In the end, devaluation of the currency, like imposition of import controls can only be beneficial to the domestic capital in terms of gaining competitiveness, if the higher costs are born by falls in real wages by the workers in the importing country.  And, the fact is that Britain has a huge trade deficit, because it is reliant on importing large quantities of commodities, including energy.  The reason for that is not just the long-term relative decline of the UK economy, but the fact that starting from the 1980's, and continued by every government since, the UK has focussed on the creation of a low-wage/high private debt economy.

Although, in the 1980's a section of the economy drew in capital into high value production of services, and some high value products, too little capital was accumulated in those spheres.  Instead, large amounts of capital was sucked into low value service industries, and retailing, as described recently, in relation to BHS.  The blowing up of asset price bubbles, on the back of which the private borrowing was based, effectively destroyed capital - as, for example happened with pension funds, leading to the current pensions black holes - but also, there was in effect a mammoth process of asset stripping, as dividends and capital transfers were paid to shareholders not out of profits, but out of paper capital gains.  It is what lies behind the UK's atrocious levels of productivity.  And without productivity there can be no real competitiveness, no growth in real living standards, and no growth in real profits.  Brexit, will make those problems worse.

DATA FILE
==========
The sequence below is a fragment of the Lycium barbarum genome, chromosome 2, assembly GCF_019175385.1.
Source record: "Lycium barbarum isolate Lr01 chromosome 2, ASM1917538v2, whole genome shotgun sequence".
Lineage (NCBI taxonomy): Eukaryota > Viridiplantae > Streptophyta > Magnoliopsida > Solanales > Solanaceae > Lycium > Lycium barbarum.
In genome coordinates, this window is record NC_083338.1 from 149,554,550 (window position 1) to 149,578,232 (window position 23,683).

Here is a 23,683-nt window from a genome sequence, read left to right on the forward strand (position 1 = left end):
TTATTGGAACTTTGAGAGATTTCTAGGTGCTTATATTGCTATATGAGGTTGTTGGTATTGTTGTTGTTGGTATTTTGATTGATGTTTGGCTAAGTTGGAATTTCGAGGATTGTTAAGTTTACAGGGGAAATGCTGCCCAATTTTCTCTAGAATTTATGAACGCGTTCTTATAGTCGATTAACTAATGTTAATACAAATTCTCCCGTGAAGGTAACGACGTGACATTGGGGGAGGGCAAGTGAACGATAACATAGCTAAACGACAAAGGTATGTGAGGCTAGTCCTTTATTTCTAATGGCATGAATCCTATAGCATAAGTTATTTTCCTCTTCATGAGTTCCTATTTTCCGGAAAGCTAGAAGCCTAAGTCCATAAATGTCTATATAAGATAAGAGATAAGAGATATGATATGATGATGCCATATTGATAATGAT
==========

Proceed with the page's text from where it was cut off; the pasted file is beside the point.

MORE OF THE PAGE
Even a 20% devaluation is unlikely to reduce UK imports, because its unlikely to be able to substitute for those imported commodities.  Consequently, a 20% devaluation will simply increase the import bill, and make the trade deficit widen even further.  In the absence of being able to pay for your imports by the export of goods and services of equal value, a country has to export capital, to bridge the gap.  But, a country that sees such a drain of capital, is on a path to destruction, because as Marx, following Adam Smith, realised, the wealth of nations comes from the accumulation of ever increasing amounts of capital, not its consumption.